Sigvatr or Sighvatr Þórðarson (Sigv) is said (ÍF 27, 54) to have been the son of Þórðr Sigvaldaskáld ‘Poet of Sigvaldi’, an Icelander who served, in succession, Sigvaldi jarl Strút-Haraldsson, leader of the Jómsvíkingar, his brother Þorkell inn hávi ‘the Tall’, who campaigned in England, and Óláfr Haraldsson, later king of Norway (r. c. 1015-30) and saint. Þórðr is listed as one of Sigvaldi’s skalds in Skáldatal (SnE 1848-87, III, 259, 268), but none of his poetry survives. The family tradition of poetry can also be traced in Óttarr svarti ‘the Black’, said to have been Sigvatr’s sister’s son (ÍF 27, 144; ÓH 1941, I, 203). Sigvatr was brought up by a certain Þorkell, at Apavatn in south-west Iceland. When nearly fully grown he sailed to what is now Trondheim, where he met up with his father and joined King Óláfr’s retinue. According to Snorri (ÍF 27, 54-6; ÓH 1941, I, 81-3), Sigvatr recited Lv 2-3 at this time, and he interceded with the king on behalf of Icelandic merchants forced to pay a heavy tax in Norway (cf. Sigv Lv 4). It is also likely that this is when Þórðr provided Sigvatr with the material for Víkv (see Introduction to Sigv Víkv), which may be the poem referred to in the prose introduction to Sigv Lv 2 (Fidjestøl 1982, 118). There is no evidence that Sigvatr ever returned to Iceland, and according to the anecdote in which Sigv Lv 11 is preserved, he died on the island of Selja in north-western Norway and was buried at Kristskirkja (Kristkirken) in Trondheim. His poetry records his various journeys to Sweden, England and the Continent, as well as incidents in Norway. We know nothing of Sigvatr’s private life, except that he had a daughter called Tófa, who had King Óláfr himself as her godfather (Sigv Lv 19).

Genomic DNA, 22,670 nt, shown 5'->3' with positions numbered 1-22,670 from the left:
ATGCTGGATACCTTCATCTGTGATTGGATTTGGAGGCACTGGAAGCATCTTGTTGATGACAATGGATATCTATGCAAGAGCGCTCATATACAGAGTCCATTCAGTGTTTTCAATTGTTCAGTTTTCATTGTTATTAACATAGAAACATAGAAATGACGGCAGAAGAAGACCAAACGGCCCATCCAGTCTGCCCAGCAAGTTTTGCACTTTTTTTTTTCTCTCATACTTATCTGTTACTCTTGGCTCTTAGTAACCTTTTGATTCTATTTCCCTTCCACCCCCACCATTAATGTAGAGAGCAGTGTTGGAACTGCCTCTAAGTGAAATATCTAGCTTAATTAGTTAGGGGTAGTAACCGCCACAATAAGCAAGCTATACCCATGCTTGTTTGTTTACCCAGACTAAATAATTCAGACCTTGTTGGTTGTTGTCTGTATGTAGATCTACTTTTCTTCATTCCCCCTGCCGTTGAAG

Sigvatr’s surviving poetic oeuvre is both large and remarkably diverse, encompassing different kinds of encomia not only on King Óláfr (Sigv Víkv, Sigv Nesv, Sigv Óldr, Sigv ErfÓl), but also on King Knútr of Denmark (Sigv Knútdr) and the Norwegian nobleman Erlingr Skjálgsson (Sigv Erl, Sigv Erlfl). Sigvatr was godfather to King Magnús inn góði ‘the Good’ Óláfsson and composed some avuncular words of advice to the boy-king (Sigv BervII). All of these patrons are recognised in Skáldatal (SnE 1848-87, III, 252-4, 258, 260-2, 269), where Sigvatr is also credited with having composed for the Swedish king Ǫnundr Óláfsson (although no such poetry survives, cf. Sigv Knútdr 4/6) and the Norwegian chieftain Ívarr inn hvíti ‘the White’ (cf. Context to Sigv Lv 8). Sigvatr also composed a poem on the Norwegian pretender Tryggvi Óláfsson (Sigv Tryggfl) and is unique in having composed in dróttkvætt in praise of a woman, Óláfr Haraldsson’s widow Ástríðr Óláfsdóttir (Sigv Ást). Several of Sigvatr’s poems are more or less loosely connected sequences of stanzas rather than more formal compositions, and encompass both travelogue (Sigv Austv) and political commentary (Sigv Vestv, Sigv BervII). The latter genre is also well represented in his lausavísur, which also include some remarkably personal stanzas expressing his grief at the death of King Óláfr (Sigv Lv 22-4). Sigvatr’s status as a hǫfuðskáld ‘chief skald’ was recognised in the twelfth century (cf. Esk Geisl 12/8VII). His versatility as a poet has clearly inspired a number of anecdotes focusing on the composition of poetry, mostly of doubtful authenticity (cf. Contexts to Sigv Lv 1, 8, 11, 27; also Introduction to Ótt Hfl). Apart from two fragments preserved in SnE (Sigv Frag 1-2III), Sigvatr’s poetry is transmitted in a wide range of texts within the tradition of the kings’ sagas and is therefore edited in this volume or (in the case of the late Sigv Berv) in SkP II. For general studies of Sigvatr’s life and works, see Paasche (1917), Hollander (1940) and Petersen (1946).